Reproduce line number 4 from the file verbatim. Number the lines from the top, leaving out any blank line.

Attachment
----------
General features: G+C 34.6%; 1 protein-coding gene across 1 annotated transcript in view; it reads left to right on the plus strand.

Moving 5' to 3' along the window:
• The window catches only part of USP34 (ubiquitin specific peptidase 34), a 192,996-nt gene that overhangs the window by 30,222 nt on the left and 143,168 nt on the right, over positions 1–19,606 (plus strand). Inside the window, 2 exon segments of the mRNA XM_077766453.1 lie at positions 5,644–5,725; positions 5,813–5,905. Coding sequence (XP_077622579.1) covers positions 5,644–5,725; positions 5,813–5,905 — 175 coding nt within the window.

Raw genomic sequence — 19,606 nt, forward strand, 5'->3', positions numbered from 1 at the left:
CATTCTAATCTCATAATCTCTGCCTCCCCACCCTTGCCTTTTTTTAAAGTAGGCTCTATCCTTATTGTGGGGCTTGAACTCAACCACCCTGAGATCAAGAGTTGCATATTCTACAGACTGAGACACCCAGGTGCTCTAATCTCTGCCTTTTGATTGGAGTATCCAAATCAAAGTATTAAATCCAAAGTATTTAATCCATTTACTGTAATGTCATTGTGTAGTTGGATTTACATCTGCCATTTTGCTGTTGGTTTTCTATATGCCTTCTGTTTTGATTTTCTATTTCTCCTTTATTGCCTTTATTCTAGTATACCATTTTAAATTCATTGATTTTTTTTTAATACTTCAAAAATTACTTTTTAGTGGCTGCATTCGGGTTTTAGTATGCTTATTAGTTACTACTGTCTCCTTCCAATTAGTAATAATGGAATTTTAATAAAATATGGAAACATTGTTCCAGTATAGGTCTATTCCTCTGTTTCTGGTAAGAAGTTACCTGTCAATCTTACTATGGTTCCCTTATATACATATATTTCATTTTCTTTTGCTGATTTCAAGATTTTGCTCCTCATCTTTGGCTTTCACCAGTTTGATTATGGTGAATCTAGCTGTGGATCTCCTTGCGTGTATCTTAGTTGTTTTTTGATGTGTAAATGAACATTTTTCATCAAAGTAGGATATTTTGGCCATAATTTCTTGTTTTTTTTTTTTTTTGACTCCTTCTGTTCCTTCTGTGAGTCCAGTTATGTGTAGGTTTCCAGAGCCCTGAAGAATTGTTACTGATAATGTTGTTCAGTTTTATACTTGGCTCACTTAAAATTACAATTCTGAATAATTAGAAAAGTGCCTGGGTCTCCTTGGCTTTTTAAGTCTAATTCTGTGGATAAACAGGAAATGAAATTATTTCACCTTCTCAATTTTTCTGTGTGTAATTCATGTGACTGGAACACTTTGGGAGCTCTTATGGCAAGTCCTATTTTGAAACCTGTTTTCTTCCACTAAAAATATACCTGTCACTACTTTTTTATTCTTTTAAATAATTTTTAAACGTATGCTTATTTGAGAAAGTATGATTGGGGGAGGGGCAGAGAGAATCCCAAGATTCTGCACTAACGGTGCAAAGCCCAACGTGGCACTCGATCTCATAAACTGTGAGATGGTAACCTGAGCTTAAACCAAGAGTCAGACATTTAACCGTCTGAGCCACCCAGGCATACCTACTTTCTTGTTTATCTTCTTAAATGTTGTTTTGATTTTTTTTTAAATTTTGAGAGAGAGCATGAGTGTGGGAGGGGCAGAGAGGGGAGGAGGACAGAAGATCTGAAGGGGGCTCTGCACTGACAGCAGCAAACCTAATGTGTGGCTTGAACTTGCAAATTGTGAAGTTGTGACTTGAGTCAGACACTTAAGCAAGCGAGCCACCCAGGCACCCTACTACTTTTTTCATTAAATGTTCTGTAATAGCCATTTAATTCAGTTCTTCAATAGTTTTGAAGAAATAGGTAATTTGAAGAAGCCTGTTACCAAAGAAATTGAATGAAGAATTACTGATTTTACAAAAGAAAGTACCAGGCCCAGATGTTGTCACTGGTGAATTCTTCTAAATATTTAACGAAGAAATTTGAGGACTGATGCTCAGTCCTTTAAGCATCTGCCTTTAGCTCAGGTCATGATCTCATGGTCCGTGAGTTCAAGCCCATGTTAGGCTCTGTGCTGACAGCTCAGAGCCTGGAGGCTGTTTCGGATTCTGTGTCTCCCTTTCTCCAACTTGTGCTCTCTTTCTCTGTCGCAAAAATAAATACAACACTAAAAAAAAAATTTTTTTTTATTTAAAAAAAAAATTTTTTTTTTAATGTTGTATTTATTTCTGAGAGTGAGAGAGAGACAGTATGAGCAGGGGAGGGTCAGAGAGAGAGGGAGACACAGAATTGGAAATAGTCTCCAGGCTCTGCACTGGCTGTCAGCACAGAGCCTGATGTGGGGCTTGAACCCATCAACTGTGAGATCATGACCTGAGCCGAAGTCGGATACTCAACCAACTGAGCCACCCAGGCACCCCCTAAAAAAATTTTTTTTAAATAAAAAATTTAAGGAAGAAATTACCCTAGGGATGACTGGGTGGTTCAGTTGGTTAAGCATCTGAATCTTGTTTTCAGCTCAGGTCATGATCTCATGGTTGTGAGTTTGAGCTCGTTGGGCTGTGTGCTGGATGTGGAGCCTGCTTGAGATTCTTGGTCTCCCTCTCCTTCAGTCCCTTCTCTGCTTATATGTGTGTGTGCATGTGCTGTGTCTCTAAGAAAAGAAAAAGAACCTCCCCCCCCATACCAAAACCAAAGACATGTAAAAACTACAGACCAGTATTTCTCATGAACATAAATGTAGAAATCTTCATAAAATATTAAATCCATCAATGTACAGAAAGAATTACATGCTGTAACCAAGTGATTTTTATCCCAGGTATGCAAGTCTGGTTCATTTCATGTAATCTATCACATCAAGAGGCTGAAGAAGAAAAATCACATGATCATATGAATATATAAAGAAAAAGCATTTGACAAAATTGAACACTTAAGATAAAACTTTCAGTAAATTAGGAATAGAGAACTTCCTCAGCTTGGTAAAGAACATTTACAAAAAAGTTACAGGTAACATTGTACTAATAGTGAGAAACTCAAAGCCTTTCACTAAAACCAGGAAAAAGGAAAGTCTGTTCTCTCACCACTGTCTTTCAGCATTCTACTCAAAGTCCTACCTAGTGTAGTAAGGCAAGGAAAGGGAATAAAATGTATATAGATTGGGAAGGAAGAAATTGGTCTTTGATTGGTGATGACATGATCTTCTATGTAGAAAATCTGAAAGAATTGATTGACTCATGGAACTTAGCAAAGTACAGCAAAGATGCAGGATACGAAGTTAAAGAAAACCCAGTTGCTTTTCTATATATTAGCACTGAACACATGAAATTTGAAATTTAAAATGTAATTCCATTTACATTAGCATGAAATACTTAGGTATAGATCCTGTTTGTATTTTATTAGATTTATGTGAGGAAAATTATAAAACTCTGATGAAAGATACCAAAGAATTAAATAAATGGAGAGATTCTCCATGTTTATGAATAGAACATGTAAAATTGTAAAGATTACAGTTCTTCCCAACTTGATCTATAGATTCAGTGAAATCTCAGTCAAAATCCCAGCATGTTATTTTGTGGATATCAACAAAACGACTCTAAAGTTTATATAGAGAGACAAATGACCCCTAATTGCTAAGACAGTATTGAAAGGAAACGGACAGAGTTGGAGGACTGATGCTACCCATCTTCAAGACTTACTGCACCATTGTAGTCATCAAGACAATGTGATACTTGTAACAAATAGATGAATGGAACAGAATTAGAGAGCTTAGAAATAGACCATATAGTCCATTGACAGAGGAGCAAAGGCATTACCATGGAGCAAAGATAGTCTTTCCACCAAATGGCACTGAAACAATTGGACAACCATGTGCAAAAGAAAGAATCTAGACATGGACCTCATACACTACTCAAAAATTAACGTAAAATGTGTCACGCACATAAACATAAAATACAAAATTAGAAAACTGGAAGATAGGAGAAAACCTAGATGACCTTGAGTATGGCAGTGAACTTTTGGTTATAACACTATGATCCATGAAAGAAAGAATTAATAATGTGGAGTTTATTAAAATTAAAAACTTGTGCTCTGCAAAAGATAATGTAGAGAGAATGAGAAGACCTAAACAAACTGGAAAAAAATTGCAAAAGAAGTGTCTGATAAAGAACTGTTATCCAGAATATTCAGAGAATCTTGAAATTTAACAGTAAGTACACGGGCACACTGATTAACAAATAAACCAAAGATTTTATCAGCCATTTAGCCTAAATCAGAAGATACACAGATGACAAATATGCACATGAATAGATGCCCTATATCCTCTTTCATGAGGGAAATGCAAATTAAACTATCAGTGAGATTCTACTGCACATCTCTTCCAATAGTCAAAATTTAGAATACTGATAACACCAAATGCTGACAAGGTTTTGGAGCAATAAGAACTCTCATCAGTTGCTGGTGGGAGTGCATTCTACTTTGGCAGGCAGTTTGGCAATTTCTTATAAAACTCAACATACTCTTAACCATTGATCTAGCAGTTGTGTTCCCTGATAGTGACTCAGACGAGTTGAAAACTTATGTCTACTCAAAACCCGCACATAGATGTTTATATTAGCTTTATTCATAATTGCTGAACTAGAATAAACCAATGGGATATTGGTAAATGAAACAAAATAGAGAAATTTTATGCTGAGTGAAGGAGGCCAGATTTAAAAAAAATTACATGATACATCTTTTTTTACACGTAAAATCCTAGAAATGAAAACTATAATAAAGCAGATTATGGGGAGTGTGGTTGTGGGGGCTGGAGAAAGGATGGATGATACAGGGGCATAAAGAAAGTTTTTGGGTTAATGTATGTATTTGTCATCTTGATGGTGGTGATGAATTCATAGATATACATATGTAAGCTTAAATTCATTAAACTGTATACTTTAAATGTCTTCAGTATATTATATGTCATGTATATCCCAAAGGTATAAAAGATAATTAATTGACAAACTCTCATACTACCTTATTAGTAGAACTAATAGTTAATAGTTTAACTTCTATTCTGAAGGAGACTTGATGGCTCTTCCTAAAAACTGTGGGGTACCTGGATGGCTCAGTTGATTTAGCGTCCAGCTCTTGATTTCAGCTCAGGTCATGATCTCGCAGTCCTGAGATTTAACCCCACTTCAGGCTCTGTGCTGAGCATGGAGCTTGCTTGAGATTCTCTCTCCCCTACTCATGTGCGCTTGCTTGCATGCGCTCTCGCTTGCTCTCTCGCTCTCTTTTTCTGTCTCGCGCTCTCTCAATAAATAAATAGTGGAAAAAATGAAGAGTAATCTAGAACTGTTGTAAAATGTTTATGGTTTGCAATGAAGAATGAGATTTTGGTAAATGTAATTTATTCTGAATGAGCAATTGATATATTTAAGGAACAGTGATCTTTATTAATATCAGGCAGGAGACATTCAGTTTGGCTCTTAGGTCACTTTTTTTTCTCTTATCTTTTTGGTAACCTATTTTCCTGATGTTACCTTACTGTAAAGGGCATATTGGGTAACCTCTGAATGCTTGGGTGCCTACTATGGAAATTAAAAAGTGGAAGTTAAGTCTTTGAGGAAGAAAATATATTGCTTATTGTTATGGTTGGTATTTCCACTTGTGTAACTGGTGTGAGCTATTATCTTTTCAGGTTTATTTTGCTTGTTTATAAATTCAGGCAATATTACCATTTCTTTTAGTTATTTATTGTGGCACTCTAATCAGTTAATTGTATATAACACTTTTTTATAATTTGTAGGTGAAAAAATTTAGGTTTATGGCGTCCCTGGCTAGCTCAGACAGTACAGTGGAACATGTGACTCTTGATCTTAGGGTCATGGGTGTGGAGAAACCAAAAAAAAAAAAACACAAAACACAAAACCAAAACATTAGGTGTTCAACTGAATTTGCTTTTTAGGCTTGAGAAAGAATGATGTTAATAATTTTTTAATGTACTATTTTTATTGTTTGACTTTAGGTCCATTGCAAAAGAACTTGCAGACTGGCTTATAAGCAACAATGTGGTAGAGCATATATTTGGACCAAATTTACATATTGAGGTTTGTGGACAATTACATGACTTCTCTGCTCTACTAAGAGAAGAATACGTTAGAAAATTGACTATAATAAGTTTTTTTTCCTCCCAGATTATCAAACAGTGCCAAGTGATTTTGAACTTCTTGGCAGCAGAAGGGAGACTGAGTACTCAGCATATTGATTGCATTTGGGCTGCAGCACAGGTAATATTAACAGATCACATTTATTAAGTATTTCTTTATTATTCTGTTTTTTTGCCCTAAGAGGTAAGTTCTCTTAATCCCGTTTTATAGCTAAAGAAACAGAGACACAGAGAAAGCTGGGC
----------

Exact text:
Raw genomic sequence — 19,606 nt, forward strand, 5'->3', positions numbered from 1 at the left: